Using the Membership and Role Manager APIs
The Membership feature is built around two central classes: Membership and MembershipUser. The Membership
class provides methods for creating users (represented by the MembershipUser class), as well as common administrative methods
for managing users. The users that are created with the Membership class represent the authenticated identities for an
Common tasks that you perform with the Membership class include:
Once you have obtained a MembershipUser instance, the common tasks that you perform directly with the MembershipUser
- Creating a new MembershipUser
- Validating a username-password combination when a user attempts to log in. You can then use Forms Authentication to issue
a cookie indicating that a user has logged in to a site.
- Retrieving a MembershipUser instance
- Updating a MembershipUser instance
- Searching for users based on various search criteria
- Getting the count of authenticated users that are currently online
- Deleting users from the system when they are no longer needed
- Accessing the properties on the MembershipUser class in your application
- Retrieving a user's password (only if the Membership feature is configured to allow password retrieval)
- Changing a user's password or resetting a user's password
- Changing a user's password question and password answer (if the Membership feature has been configured to prompt a user
for a password question and answer prior to retrieving or updating a password).
- Unlocking a user that has been locked out due to bad passwords or bad password answers.
The central management class for Role Manager is the Roles class. The Roles class provides methods for creating roles
and assigning users to roles. It also provides common administrative methods for managing role information.
Common tasks that you perform with the Roles class include:
The Role Manager feature also includes an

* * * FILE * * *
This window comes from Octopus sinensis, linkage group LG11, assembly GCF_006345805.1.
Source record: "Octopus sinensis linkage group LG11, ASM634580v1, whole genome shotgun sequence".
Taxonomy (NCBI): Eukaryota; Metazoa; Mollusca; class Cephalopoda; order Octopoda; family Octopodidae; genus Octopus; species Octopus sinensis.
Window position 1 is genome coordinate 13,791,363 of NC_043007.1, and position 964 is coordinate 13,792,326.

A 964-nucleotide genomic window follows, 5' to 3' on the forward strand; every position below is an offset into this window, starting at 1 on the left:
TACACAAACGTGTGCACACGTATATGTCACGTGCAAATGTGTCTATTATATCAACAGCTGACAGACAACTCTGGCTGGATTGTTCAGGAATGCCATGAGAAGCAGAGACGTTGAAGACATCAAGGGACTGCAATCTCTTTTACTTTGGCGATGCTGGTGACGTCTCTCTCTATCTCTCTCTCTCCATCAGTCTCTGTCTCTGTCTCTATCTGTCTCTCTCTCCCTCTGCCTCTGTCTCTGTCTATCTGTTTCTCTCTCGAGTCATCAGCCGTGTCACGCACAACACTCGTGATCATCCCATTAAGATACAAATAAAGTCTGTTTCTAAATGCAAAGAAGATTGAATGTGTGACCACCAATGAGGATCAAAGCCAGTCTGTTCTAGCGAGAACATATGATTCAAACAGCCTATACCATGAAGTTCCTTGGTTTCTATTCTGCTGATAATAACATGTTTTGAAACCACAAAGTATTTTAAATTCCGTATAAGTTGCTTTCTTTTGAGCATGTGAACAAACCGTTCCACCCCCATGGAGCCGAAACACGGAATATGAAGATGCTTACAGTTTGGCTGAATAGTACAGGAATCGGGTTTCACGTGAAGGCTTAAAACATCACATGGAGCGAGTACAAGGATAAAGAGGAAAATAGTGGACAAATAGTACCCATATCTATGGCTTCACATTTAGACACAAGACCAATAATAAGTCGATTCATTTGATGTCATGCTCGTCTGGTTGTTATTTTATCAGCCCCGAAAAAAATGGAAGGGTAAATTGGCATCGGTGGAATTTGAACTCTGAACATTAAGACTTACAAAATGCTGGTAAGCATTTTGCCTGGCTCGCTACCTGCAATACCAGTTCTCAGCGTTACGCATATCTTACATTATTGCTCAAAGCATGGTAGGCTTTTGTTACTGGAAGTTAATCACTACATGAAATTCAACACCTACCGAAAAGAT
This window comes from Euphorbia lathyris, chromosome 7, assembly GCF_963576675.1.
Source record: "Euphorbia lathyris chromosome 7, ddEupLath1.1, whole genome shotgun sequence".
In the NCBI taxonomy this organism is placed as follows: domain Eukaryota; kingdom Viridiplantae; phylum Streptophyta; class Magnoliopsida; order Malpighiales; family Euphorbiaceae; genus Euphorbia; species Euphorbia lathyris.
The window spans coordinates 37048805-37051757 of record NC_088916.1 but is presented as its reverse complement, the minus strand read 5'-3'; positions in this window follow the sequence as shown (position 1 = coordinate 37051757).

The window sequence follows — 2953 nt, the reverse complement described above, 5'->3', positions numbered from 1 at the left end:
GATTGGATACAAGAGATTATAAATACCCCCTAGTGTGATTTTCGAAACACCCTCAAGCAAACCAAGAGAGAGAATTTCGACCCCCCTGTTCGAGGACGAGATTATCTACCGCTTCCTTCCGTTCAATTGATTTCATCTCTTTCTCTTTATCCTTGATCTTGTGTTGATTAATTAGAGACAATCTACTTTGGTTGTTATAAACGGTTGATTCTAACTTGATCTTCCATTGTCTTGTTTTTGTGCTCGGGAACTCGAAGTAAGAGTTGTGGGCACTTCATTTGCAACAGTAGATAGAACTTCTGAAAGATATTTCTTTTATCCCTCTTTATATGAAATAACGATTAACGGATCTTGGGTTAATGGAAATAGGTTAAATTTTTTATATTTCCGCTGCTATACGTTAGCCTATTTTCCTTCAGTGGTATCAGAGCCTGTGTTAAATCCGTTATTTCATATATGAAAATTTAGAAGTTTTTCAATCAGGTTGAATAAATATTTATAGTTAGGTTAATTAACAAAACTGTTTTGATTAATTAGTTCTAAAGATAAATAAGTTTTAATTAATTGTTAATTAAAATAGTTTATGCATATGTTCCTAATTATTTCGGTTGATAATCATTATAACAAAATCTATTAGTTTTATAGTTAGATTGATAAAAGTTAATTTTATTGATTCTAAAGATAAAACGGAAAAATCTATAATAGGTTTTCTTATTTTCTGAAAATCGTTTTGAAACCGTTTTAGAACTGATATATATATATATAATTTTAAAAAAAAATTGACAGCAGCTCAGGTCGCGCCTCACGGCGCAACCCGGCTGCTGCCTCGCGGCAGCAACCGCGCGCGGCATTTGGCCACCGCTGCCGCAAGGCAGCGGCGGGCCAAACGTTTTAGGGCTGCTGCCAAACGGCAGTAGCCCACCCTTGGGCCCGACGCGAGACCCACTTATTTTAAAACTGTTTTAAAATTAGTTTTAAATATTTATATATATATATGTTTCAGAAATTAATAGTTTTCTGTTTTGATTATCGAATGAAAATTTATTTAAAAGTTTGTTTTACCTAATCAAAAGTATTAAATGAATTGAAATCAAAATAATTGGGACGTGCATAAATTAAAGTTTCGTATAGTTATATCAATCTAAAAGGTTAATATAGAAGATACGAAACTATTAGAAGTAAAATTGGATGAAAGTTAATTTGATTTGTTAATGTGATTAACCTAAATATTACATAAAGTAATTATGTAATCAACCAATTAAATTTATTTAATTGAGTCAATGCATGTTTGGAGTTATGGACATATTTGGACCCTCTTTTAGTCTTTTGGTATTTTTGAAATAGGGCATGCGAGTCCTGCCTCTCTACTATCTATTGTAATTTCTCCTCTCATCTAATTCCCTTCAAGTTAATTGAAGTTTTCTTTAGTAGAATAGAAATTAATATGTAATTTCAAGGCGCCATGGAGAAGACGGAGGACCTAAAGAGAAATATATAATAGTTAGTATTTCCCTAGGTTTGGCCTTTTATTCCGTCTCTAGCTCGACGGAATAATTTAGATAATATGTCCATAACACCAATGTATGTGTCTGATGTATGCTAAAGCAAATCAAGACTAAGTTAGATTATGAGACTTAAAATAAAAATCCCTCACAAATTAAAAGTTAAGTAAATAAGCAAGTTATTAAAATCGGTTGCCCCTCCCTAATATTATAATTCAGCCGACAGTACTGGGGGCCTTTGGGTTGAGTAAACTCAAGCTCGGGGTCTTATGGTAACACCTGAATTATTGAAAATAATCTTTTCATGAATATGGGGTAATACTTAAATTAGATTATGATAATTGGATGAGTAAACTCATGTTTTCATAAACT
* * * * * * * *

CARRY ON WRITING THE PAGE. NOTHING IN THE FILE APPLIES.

- Creating a new role
- Deleting an existing role
- Assigning users to roles
- Removing users from roles
- Determining if a user is authorized to a specific role
- Searching for users in a specific role, as well as retrieving all users in a role
- Getting the role information for a specific user
HttpModule. This module is responsible for retrieving
role assignments for a user and storing this information inside of a RolePrincipal that is available on the
a page. The existence of a RolePrincipal on the
HttpContext allows you to secure pages and directories using the
<authorization> element. Depending on the role information stored in the RolePrincipal, a user
can be authorized for only specific pages and directories within a site.
The following samples demonstrate how to use the Membership API in an application.
Creating a New User
The following sample demonstrates how to create a new MembershipUser. This sample uses the
overload that returns a status parameter. Other overloads are available that throw exceptions as opposed to returning a status
code. Note that by default, the Membership feature requires passwords to be at least seven characters long, and the password
must contain at least one non-alphanumeric character.
VB Creating a User Using Membership
User Login and Accessing User Properties
The following sample demonstrates user login with the
Membership.ValidateUser method. It also demonstrates
how to use Forms Authentication with Membership when logging in a user. With the user account created in the
previous sample, enter your credentials on the login page. Once you are logged in you will be redirected to a page
Membership.GetUser to retrieve the MembershipUser instance corresponding to the